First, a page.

Kodak Sues Apple and RIM over Patent Violation
"Eastman Kodak has accused both Apple and Research in Motion of infringing on its camera technology patents and using the same without permission in their iPhone and Blackberry mobile products respectively."
Published: 21st February 2010 | Source: Bit-tech News |
Eastman Kodak has accused both Apple and Research in Motion of infringing on its camera technology patents and using the same without permission in their iPhone and Blackberry mobile products respectively. The accusations have led the US International Trade Commission to initiate investigations against both manufacturers.
According to Kodak, the integrated digital camera technology used by both Apple and RIM in their smartphones is patented by them. Kodak filed its first complaint last month and followed it up with federal lawsuits against both companies. The camera technology major was already in negotiations with the two companies, but the talks broke down. Now the suits seek compensation for Kodak from Apple and RIM for using its technology. By initiating the investigation, the Trade Commission has effectively blocked all import and sale of devices that supposedly infringe on patents.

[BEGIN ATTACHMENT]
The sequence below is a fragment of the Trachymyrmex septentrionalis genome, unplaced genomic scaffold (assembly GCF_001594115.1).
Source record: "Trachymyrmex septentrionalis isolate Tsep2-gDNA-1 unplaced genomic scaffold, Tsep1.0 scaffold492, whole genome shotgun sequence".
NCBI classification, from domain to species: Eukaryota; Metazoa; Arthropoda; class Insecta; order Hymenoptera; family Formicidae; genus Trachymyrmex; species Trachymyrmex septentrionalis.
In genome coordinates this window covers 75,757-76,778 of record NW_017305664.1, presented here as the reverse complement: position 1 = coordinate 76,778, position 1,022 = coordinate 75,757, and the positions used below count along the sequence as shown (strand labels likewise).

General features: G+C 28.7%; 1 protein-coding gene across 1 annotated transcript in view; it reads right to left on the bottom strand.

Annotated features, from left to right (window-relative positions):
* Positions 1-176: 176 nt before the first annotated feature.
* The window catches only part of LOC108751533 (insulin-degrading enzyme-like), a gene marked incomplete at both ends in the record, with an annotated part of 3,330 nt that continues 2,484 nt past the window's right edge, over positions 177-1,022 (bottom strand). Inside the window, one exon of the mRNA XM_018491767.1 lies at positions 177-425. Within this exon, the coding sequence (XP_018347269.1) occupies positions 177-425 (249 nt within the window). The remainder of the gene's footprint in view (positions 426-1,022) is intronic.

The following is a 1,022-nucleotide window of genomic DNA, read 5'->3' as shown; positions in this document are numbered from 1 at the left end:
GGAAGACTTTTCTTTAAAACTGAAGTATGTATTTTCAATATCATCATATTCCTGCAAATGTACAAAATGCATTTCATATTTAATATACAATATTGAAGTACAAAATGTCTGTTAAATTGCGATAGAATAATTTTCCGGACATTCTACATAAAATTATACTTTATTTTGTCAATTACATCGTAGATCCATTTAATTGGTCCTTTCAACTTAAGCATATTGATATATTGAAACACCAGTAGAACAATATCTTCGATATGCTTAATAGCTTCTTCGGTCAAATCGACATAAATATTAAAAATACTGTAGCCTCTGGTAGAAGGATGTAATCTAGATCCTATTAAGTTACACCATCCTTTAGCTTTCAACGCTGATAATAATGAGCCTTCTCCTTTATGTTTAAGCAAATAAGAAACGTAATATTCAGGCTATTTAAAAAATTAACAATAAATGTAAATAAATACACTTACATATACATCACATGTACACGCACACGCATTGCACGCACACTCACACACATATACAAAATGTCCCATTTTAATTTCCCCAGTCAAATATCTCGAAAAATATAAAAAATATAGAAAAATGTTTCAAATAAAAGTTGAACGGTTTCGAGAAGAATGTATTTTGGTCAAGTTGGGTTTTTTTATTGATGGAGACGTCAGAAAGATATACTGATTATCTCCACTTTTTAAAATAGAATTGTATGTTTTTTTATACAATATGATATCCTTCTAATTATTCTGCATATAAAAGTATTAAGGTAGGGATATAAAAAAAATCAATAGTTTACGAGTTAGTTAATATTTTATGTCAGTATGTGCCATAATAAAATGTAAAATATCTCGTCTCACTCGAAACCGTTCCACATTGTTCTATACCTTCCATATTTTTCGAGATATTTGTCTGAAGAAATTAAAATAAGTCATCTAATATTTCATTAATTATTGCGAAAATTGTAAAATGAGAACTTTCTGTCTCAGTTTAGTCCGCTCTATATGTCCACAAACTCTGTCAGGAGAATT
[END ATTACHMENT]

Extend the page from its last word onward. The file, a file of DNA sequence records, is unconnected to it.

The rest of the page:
The lawsuit is not the first for Kodak. It got into a similar tussle with Samsung last year, which had resulted in both companies filing cases against each other for patent infringement. The two Asia tech giants however, managed to avoid US International Trade Commission investigation by signing a cross-licensing agreement.
It now remains to be seen whether RIM and Apple can reach similar agreements with Kodak. As of now, neither company has responded to Kodak’s accusations. If Kodak wins the lawsuits, Apple and RIM might face import bans, which would severely undermine their positions in the US. Neither company has manufacturing facilities in the US; both import all their handsets from cheaper manufacturing facilities abroad. So if the import ban comes through, they might effectively lose their US markets.
The only options available to Apple and RIM are to compensate Kodak or sign cross-licensing agreements with the company.
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